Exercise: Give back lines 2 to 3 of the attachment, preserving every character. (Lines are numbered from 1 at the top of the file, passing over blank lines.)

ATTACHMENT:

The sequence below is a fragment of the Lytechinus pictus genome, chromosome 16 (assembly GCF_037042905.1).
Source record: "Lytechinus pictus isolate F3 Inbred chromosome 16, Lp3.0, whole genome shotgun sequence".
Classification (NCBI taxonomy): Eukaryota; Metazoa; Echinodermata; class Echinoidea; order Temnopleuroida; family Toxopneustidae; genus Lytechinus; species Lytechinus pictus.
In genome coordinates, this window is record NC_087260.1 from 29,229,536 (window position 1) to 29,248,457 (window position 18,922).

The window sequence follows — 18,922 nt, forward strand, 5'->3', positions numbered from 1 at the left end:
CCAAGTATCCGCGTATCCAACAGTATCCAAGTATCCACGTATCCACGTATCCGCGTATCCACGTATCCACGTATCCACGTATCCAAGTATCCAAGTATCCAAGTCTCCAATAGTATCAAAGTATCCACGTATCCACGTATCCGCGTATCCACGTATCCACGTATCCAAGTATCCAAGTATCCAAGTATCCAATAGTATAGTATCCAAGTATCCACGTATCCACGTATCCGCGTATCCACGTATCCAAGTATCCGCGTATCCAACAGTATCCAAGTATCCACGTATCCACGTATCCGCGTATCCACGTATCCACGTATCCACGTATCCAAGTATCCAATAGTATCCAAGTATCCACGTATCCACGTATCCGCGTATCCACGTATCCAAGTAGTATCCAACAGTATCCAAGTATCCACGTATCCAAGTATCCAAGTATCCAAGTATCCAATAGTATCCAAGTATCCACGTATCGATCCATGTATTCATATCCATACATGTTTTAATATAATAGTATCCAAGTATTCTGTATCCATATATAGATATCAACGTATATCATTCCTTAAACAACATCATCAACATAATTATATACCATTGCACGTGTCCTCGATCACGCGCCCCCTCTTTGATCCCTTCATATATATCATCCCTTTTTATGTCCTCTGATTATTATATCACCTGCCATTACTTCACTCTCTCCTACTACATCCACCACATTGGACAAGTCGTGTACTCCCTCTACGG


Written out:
Source record: "Lytechinus pictus isolate F3 Inbred chromosome 16, Lp3.0, whole genome shotgun sequence".
Classification (NCBI taxonomy): Eukaryota; Metazoa; Echinodermata; class Echinoidea; order Temnopleuroida; family Toxopneustidae; genus Lytechinus; species Lytechinus pictus.